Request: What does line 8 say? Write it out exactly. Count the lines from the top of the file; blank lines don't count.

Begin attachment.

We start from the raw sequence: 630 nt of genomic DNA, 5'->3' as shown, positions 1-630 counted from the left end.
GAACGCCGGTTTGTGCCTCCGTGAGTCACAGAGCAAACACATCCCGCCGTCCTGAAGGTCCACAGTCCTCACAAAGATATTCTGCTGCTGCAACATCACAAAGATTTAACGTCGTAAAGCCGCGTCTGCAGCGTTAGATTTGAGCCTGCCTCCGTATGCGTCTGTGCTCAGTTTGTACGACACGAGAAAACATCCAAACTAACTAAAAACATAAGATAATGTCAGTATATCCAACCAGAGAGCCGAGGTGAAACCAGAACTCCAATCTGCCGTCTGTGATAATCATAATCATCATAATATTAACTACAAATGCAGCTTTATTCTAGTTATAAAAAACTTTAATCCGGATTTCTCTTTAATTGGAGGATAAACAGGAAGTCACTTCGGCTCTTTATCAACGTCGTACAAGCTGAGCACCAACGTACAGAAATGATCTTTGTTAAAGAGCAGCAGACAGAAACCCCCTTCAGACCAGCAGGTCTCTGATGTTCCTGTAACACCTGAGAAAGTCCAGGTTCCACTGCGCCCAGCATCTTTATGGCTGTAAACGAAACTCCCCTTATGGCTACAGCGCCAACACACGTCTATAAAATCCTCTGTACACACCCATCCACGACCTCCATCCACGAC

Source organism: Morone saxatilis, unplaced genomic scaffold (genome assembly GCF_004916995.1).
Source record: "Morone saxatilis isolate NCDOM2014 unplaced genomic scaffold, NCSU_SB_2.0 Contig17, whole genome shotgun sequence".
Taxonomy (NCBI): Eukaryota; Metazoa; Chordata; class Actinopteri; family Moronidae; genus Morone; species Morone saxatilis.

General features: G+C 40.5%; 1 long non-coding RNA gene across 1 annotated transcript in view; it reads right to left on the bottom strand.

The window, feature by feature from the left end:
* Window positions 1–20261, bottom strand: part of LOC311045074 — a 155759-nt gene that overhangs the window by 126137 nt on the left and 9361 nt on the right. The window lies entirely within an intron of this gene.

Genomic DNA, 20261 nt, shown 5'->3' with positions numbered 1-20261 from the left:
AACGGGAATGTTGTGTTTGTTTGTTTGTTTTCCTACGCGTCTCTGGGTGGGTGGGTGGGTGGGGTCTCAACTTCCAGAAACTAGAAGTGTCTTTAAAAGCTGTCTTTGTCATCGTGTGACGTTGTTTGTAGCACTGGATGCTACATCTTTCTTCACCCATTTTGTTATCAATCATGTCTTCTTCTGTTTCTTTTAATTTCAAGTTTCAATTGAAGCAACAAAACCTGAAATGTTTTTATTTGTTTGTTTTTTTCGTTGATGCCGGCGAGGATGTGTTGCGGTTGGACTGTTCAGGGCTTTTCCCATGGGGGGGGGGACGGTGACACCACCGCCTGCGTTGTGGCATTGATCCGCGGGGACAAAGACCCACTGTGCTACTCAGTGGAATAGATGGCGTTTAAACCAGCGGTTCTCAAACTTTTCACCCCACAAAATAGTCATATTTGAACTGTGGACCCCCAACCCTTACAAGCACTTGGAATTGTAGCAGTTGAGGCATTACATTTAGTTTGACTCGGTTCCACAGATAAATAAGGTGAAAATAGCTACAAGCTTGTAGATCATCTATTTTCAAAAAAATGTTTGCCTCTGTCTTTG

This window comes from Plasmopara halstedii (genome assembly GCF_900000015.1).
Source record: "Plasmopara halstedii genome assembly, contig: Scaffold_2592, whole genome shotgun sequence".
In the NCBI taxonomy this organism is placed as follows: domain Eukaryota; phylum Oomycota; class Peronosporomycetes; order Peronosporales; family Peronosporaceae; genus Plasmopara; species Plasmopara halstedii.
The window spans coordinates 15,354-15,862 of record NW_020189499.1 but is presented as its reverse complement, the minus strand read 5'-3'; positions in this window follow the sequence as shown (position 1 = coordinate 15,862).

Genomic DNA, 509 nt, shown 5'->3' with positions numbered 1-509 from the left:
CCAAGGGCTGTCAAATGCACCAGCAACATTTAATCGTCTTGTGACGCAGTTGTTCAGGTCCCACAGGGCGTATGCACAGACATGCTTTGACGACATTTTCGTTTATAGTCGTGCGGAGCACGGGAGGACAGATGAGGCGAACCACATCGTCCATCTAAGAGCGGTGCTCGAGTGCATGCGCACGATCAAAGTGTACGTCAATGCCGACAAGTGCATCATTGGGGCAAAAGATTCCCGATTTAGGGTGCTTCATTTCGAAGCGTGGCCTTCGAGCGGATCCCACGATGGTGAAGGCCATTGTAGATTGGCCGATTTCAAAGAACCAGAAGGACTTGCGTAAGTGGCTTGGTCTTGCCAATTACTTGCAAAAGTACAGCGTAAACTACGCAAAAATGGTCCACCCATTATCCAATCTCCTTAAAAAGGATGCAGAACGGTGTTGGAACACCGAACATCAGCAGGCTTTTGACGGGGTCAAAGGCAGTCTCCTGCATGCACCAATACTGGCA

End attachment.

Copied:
* Window positions 1–20261, bottom strand: part of LOC311045074 — a 155759-nt gene that overhangs the window by 126137 nt on the left and 9361 nt on the right. The window lies entirely within an intron of this gene.